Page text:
O'NEILL: Yeah, so we collaborated with a local university in Indonesia, but also with scientists in other parts of the world, including UC Berkeley, for statistical assistance with the trial. And we took the city of around 400,000 people and we cut it up into 24 areas. Of those 24 areas, 12, or half of them got the Wolbachia release of mosquitoes and the other half didn't. After we let the Wolbachia into the mosquito population, and it had established, we then turned on surveillance for disease in healthcare clinics throughout the city. And we were looking to see the people that came to health care clinics if they were tested and found to be positive for dengue. Did they live in a Wolbachia area? Or did they live in an area that didn't receive Wolbachia? And what we found is that there was a 77% reduction in the number of dengue cases in people that lived in Wolbachia areas, and an 86% reduction in hospitalizations if you lived in a Wolbachia area. We're very delighted about that. But it's good to understand that in this sort of trial design, they're probably an underestimate. And the reason is that, you know, even though you might live in a Wolbachia area, you might not spend your whole time there, you might get on your motorbike and go across into a neighboring area to go take your child to school or to go to the market and you could catch dengue there. So we think that the true impact we're having on things is bigger than the 77%, we measured. And we've now covered the whole city, we've filled in the control areas so that all the people within Yogyakarta got to benefit from it, from the intervention. And now we're waiting to see with the large coverage, whether we actually eliminate dengue transmission completely from Yogyakarta in upcoming years.

DOERING: So how did you actually gain the community's trust? I mean, you were proposing to release live mosquitoes right next to their homes with this bacterium that maybe you know most people don't haven't have never heard of don't know much about.

O'NEILL: We spent a lot of time doing engagement with communities, talking to communities about what we're doing, listening to their concerns and answering those concerns. And when we work in an authentic way with communities, we find that communities are very supportive. And I think part of the fundamental reason for that is that people are fearful of dengue and fearful of their children getting sick and potentially dying of dengue, and not really having any effective treatments at the moment. And so given that risk, people seem to be quite willing to try out something novel.

DOERING: Right, I understand Dengue fever is a pretty serious disease. What is it like when someone comes down with this?

O'NEILL: It can be terrible for people. If it doesn't kill you, which it does to many people, you know, it's a spectrum of disease, sort of, like we're seeing with COVID. You know, some people die, and some people have mild disease, it's the same with dengue. If you have a bad dose of it, you know, you have these piercing headaches, have a metallic taste in your mouth, a rash on your body, you're vomiting, you can't get out of bed to go to the toilet. People will describe it as one of the worst couple of weeks of their lives. So it's quite devastating for communities, hospitals fill up people can't go to work. It has a big social and economic costs as well as a direct health cost.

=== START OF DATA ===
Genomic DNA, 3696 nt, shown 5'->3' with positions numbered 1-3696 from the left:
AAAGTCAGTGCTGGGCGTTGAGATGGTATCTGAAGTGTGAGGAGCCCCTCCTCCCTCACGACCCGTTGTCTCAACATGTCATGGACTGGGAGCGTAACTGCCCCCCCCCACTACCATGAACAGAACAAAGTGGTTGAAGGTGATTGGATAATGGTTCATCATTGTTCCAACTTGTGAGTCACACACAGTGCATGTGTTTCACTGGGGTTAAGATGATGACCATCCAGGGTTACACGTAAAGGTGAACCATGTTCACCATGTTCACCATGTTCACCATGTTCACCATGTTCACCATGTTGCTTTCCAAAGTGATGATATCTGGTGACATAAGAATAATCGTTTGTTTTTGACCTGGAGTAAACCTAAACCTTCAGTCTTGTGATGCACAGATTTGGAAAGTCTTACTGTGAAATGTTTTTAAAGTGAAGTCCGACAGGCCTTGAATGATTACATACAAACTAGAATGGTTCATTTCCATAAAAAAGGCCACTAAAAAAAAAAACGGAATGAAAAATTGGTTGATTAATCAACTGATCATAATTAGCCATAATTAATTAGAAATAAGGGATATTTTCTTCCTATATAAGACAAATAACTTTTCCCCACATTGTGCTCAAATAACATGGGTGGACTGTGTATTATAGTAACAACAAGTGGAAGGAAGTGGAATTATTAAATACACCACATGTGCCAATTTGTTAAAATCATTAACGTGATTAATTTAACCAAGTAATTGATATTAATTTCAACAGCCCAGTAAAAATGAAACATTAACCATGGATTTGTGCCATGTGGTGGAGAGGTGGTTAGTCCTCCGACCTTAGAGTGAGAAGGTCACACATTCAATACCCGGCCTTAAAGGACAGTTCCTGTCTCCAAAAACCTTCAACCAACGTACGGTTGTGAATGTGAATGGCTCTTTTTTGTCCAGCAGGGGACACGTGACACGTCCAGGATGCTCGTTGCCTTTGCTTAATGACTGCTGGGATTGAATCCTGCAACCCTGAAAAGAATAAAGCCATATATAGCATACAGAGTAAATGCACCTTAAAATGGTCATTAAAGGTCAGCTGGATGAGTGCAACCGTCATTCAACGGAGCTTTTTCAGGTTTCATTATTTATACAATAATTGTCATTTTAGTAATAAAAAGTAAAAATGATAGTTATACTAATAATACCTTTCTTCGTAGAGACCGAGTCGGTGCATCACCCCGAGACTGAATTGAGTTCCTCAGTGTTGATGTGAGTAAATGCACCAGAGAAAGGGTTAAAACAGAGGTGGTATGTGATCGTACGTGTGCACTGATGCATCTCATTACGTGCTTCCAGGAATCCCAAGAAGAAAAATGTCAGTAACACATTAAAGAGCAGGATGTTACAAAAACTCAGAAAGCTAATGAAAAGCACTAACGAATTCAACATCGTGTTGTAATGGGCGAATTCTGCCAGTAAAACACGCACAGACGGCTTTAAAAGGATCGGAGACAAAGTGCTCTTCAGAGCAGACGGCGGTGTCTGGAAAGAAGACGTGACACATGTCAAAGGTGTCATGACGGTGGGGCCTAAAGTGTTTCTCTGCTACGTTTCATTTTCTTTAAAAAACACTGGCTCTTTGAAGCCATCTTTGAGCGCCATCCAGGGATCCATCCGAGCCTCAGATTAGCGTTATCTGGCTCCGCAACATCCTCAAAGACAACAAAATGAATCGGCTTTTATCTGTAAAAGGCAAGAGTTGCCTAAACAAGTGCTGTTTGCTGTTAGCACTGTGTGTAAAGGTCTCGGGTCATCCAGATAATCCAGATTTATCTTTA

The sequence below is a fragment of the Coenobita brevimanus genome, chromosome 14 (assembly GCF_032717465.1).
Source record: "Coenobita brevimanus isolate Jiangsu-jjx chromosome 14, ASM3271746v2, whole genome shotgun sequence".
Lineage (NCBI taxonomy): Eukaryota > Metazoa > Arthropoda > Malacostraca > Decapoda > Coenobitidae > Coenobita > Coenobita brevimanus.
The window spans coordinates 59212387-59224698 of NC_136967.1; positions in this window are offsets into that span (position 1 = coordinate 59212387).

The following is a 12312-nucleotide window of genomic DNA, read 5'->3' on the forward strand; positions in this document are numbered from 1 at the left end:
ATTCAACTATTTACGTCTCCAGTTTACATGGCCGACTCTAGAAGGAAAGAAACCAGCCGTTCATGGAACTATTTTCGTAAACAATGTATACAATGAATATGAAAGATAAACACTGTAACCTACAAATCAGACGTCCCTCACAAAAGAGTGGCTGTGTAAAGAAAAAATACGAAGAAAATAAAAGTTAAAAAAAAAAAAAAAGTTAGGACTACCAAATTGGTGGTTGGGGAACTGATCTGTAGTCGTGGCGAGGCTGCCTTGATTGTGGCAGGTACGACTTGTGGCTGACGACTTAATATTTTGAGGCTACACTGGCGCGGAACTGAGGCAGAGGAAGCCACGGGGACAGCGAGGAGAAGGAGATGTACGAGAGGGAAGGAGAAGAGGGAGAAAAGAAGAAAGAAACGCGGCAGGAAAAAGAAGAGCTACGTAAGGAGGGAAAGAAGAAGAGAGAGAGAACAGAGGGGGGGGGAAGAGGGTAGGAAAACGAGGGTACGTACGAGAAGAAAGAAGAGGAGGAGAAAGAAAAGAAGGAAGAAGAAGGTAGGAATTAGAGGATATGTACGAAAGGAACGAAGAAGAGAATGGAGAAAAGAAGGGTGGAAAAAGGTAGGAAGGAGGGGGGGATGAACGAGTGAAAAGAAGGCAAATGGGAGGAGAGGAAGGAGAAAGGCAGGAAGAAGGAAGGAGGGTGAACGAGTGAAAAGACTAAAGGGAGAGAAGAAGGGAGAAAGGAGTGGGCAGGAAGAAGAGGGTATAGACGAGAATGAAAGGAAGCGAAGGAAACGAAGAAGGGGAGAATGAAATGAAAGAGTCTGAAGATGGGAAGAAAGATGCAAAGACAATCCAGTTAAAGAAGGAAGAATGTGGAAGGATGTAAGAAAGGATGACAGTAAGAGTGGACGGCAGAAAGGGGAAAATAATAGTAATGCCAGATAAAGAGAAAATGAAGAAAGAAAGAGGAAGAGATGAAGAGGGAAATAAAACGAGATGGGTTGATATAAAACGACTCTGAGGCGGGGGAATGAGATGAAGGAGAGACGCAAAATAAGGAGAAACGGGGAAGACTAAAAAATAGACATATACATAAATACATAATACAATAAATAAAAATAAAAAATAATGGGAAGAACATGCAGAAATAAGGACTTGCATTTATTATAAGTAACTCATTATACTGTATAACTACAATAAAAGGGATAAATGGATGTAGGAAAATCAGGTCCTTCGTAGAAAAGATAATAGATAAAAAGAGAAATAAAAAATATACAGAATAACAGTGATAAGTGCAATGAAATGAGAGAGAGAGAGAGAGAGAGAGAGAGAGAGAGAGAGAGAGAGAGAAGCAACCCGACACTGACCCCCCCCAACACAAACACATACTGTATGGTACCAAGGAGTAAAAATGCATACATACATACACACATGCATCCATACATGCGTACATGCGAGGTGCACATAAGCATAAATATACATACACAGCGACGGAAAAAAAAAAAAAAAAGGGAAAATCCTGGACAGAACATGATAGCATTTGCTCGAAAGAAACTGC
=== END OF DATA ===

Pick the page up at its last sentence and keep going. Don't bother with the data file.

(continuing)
​​In 2016 Wolbachia-carrying mosquitoes were released over a six-month period throughout parts of Yogyakarta, Indonesia. After several years of trials rates of dengue were 77% lower in the research areas compared to areas that did not receive mosquitoes. (Photo: Master Sgt. Brian Ferguson, U.S. Air Force Photo, Flickr CC BY-NC 2.0)

DOERING: So how likely do you think it is that Wolbachia could someday help completely eliminate dengue?

O'NEILL: Well, I think we're probably going to need multiple tools. You know, it's such an entrenched problem, up to 400 million people being infected every year, all the top major tropical cities of the world at risk of dengue. Probably any one tool by itself may not be sufficient to completely eliminate, but a combination of tools and a concerted effort to work on dengue elimination, I think we should be able to make great headway in the future to reducing disease. Certainly, where we're releasing more back here and putting it out, we're seeing elimination of local disease, we'd love to see the methods scaled up enormously around the world to benefit communities. And so we're hopeful that in the coming years, we'll see an expansion but just because of the size of the problem, it's going to take many years.

DOERING: Scott O'Neill is the founder of the World Mosquito Program. Thank you so much, Scott.

O'NEILL: Yeah, you're very welcome. Thanks for having me on.

 

Links

The Atlantic | “A Pivotal Mosquito Experiment Could Not Have Gone Better”

Nature | “The Mosquito Strategy that Could Eliminate Dengue”

Learn more about the Wolbachia-mosquito studies carried out by the World Mosquito Program